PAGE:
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DTC tracks collateral in your account by a control position called the Collateral Monitor (CM). At the opening of each business day, your CM is credited with your Participants Fund deposit. At all times, the CM reflects the amount by which the collateral in your account exceeds the net debit in your settlement account. In other words, the CM equals the sum of the value of your collateral and net settlement obligation.

For example, if you have collateral securities with a market value of $10,000 and a 10 percent haircut, the value of your collateral is $9,000. If you also incurred a debit of $8,000, your CM is $1,000 {(10,000- [0.1 x 10,000] + (-$8,000)}.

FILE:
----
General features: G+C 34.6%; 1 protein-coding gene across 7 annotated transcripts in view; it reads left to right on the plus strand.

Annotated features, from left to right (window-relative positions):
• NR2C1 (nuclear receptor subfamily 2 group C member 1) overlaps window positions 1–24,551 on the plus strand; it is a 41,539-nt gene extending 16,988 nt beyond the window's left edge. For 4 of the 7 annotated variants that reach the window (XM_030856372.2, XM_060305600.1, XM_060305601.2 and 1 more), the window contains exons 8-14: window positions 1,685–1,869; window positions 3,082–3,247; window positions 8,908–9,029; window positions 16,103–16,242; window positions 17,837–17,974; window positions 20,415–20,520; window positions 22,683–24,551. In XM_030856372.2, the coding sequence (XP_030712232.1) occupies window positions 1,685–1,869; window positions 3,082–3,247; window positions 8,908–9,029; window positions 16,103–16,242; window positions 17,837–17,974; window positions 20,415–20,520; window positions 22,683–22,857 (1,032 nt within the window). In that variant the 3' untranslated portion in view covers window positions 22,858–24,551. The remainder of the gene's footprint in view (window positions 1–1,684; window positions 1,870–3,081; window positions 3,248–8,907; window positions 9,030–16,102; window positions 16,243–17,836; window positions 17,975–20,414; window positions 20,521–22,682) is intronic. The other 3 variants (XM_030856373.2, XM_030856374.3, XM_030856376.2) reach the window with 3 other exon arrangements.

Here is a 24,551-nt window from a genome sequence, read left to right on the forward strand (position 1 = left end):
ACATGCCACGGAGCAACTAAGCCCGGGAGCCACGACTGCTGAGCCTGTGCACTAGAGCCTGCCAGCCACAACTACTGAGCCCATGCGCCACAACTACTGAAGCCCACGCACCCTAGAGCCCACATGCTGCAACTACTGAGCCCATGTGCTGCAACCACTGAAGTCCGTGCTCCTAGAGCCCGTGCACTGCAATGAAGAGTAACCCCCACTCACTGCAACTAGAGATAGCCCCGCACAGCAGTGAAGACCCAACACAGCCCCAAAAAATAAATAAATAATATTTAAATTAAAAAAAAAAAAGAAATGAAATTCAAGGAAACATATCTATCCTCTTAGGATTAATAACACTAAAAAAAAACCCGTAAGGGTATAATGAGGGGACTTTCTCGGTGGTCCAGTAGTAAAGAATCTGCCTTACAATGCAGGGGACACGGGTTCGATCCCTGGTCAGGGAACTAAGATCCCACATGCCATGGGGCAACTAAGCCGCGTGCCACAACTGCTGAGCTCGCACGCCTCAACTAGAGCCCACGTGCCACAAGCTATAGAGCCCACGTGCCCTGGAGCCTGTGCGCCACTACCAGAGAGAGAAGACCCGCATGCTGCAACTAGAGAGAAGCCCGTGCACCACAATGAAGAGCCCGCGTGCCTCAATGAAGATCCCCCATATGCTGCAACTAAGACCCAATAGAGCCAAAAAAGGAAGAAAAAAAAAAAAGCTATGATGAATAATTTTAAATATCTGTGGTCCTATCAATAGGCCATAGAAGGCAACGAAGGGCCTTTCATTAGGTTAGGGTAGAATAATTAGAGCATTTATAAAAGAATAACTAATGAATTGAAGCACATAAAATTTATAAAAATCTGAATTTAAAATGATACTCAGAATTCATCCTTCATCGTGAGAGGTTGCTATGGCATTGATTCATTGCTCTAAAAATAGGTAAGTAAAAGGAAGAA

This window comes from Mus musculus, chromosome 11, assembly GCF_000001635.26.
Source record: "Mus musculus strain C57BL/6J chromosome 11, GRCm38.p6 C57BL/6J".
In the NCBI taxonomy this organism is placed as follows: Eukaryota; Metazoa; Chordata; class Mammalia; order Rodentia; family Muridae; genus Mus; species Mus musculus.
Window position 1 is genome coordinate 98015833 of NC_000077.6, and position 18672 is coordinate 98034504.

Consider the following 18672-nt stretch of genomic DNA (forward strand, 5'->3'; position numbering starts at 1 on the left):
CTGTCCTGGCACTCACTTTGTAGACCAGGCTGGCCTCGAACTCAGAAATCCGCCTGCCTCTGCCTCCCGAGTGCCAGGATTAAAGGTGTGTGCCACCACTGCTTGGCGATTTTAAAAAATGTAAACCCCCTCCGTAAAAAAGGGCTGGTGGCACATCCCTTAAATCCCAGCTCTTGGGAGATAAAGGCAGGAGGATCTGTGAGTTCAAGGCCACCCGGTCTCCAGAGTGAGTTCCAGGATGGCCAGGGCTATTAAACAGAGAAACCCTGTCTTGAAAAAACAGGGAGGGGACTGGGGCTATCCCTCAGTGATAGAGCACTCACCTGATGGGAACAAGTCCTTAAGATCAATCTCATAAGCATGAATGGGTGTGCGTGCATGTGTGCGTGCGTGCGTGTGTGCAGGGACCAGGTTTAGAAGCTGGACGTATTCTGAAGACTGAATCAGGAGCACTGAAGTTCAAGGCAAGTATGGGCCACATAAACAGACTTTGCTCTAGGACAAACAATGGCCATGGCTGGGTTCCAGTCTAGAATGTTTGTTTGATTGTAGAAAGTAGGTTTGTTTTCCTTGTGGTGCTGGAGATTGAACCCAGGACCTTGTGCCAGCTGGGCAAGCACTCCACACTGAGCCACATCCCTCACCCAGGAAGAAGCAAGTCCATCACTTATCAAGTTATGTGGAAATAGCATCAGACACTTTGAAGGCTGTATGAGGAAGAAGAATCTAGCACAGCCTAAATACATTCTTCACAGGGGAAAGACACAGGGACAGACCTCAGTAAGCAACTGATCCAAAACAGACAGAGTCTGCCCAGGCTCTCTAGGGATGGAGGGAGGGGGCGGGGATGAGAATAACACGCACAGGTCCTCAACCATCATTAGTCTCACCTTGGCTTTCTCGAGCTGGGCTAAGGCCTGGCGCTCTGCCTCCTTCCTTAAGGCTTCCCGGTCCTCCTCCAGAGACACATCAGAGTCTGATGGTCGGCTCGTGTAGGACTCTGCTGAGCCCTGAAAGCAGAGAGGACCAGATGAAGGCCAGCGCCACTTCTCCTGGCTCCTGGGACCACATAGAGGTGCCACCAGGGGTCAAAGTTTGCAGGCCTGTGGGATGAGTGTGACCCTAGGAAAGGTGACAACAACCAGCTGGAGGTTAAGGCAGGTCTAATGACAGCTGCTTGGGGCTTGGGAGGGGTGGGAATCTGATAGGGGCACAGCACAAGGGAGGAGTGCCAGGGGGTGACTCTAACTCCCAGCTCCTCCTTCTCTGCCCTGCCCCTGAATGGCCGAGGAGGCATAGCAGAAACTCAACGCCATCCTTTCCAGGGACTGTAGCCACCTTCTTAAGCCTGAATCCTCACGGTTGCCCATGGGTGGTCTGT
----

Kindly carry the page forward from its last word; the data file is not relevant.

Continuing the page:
Conceptually, every transaction translates into a collateral flow and a cash flow, one a credit and the other a debit. The net value of these two flows is used to update the CM. Since the value of securities as collateral is subject to a haircut on the market value, the cash component (for settlement value) of each transaction is generally greater in value than its securities component. Thus, the completion of a delivery versus payment generally results in an increase in the deliverer's CM and a decrease in the receiver's CM, based on the difference between the collateral value of the securities and the settlement value of the transaction. Transactions that do not have a cash component, such as deposits and "free" deliveries, are considered to have a zero cash component.

When processing a transaction, DTC verifies that the deliverer's and receiver's CMs will not become negative when the transaction completes. If the transaction would cause either party to have a negative CM and thereby be undercollateralized, the transaction will recycle until the deficient account has sufficient collateral to complete (see Recycle Processing).

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